For one thing, vaccines require cold storage. Medical professionals distributing a vaccine will also need equipment including needles, syringes, alcohol, pads, bandages and masks.

And government officials say it’s critical to track who is getting the vaccine and where. Five of the six vaccines being developed as part of Warp Speed — excluding the vaccine being developed by Johnson & Johnson — require two doses. People who receive a first dose will need to be given the same vaccine in their second

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A Flu Shot Might Reduce Coronavirus Infections, Early Research Suggests

U.S. health officials are urging Americans to get their flu shots this year in the hopes of thwarting a winter “twindemic”—a situation in which both influenza and COVID-19 spread and sicken the public. But a new study suggests that there could be another key reason to get a flu jab this year: it might reduce your risk of COVID-19. The research, released as a preprint that has not yet been peer-reviewed, indicates that a flu vaccine against the influenza virus also may trigger the body to produce broad infection-fighting molecules that combat the pandemic-causing coronavirus.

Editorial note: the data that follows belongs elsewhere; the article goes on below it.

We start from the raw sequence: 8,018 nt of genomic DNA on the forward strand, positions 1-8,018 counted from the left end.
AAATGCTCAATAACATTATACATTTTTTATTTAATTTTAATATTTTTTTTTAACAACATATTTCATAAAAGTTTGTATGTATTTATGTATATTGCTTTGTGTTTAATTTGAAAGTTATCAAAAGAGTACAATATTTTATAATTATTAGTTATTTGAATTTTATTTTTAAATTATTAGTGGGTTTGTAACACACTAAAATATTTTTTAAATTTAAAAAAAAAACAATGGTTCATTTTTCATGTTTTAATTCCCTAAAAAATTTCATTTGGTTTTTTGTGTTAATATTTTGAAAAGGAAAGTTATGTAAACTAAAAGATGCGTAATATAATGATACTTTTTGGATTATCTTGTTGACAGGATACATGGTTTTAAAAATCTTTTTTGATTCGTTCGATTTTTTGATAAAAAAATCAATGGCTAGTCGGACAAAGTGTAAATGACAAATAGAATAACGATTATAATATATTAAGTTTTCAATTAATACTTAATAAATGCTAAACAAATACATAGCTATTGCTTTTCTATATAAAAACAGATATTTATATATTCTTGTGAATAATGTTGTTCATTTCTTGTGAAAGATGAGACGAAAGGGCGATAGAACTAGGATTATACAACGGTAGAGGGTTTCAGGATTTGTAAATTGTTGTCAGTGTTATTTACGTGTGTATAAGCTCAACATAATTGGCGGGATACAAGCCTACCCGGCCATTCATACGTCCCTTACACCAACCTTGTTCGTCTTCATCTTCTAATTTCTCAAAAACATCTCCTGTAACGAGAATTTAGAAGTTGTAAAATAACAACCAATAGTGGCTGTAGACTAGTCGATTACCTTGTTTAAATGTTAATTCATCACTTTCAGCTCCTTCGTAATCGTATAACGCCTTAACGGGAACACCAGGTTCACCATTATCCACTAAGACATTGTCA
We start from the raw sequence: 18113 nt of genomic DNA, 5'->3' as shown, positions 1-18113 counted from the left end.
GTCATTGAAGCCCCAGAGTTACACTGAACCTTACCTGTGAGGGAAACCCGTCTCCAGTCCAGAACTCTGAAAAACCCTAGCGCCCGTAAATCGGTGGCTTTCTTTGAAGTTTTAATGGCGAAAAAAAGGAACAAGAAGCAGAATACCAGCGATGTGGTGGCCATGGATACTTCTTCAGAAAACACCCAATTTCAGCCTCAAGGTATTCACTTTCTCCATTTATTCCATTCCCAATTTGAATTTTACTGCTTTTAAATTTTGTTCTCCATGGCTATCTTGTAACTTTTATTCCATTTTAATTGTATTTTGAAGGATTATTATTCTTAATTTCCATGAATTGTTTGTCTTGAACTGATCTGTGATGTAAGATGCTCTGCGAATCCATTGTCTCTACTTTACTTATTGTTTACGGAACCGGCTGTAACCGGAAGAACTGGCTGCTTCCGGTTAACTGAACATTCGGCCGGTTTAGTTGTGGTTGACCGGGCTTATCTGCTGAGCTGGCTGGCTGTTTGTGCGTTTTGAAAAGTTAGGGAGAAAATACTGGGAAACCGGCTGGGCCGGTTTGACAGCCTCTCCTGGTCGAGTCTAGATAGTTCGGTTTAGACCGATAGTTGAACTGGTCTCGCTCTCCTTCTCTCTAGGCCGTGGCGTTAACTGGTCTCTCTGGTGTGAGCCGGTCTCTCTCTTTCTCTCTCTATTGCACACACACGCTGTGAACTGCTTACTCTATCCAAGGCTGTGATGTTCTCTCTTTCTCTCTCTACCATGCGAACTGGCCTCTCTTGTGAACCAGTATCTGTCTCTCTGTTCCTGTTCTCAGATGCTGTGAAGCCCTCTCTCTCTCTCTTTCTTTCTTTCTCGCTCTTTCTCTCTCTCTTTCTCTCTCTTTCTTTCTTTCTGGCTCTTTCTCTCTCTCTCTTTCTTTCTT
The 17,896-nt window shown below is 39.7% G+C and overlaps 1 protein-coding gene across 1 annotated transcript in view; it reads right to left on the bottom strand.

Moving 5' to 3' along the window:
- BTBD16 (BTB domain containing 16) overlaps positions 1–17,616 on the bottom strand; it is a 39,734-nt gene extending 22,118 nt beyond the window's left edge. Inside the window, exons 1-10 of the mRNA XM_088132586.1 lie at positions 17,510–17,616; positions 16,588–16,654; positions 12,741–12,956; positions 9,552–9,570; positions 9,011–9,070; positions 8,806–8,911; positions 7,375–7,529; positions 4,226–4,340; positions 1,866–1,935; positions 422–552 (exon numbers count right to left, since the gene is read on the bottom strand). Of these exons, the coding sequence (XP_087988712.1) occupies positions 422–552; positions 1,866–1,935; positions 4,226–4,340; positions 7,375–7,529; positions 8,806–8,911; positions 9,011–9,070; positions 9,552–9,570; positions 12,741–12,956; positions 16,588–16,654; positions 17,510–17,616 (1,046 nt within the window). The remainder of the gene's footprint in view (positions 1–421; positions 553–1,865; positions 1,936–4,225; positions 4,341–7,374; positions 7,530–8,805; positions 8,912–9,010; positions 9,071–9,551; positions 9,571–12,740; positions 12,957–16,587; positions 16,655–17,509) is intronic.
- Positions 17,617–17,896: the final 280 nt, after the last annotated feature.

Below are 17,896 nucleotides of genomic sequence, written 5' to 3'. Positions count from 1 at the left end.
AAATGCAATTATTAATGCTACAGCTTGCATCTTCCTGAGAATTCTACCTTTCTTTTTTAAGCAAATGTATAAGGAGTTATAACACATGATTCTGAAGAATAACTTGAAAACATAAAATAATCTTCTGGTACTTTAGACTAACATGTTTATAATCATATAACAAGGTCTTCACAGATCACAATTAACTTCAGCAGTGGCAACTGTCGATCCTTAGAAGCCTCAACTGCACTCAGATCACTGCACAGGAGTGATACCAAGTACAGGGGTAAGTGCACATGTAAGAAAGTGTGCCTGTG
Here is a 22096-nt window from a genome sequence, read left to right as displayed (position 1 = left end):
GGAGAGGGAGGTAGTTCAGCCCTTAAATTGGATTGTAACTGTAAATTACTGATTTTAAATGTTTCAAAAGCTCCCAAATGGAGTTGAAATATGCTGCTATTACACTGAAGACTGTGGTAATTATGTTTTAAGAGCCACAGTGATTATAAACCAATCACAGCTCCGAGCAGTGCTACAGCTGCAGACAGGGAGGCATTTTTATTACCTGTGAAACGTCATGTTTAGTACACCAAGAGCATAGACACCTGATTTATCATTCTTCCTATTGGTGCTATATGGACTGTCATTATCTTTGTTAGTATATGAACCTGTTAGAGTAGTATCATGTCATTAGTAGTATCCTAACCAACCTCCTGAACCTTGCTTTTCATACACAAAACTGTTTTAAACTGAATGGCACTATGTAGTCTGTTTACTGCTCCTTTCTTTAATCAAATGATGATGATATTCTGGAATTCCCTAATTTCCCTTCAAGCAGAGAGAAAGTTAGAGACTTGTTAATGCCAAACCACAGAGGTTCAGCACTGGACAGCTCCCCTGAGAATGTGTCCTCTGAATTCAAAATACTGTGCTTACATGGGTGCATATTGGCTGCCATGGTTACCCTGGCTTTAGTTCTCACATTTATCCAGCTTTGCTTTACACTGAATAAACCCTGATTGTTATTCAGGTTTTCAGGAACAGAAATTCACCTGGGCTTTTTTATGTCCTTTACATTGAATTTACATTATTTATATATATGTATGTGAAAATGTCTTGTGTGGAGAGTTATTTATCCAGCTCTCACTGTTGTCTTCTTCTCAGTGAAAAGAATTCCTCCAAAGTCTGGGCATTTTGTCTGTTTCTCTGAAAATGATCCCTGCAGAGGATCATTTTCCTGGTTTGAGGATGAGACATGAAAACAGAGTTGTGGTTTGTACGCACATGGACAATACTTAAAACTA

The paper is in line with some other recent studies published in peer-reviewed journals that point to similar effects. But researchers caution the research is preliminary and needs to be bolstered by more rigorous experiments.

In the new study, Mihai Netea, an infectious disease immunologist at Radboud University Medical Center in the Netherlands, and his colleagues combed through their hospital’s databases to see if employees who got a flu shot during the 2019–2020 season were more or less likely to get infected by SARS-CoV-2, the virus behind COVID-19. Workers who received a flu vaccine, the researchers found, were 39 percent less likely to test positive for the coronavirus as of June 1, 2020. While 2.23 percent of nonvaccinated employees tested positive, only 1.33 percent of vaccinated ones did. Netea and his team posted their findings on the preprint server MedRxiv on October 16.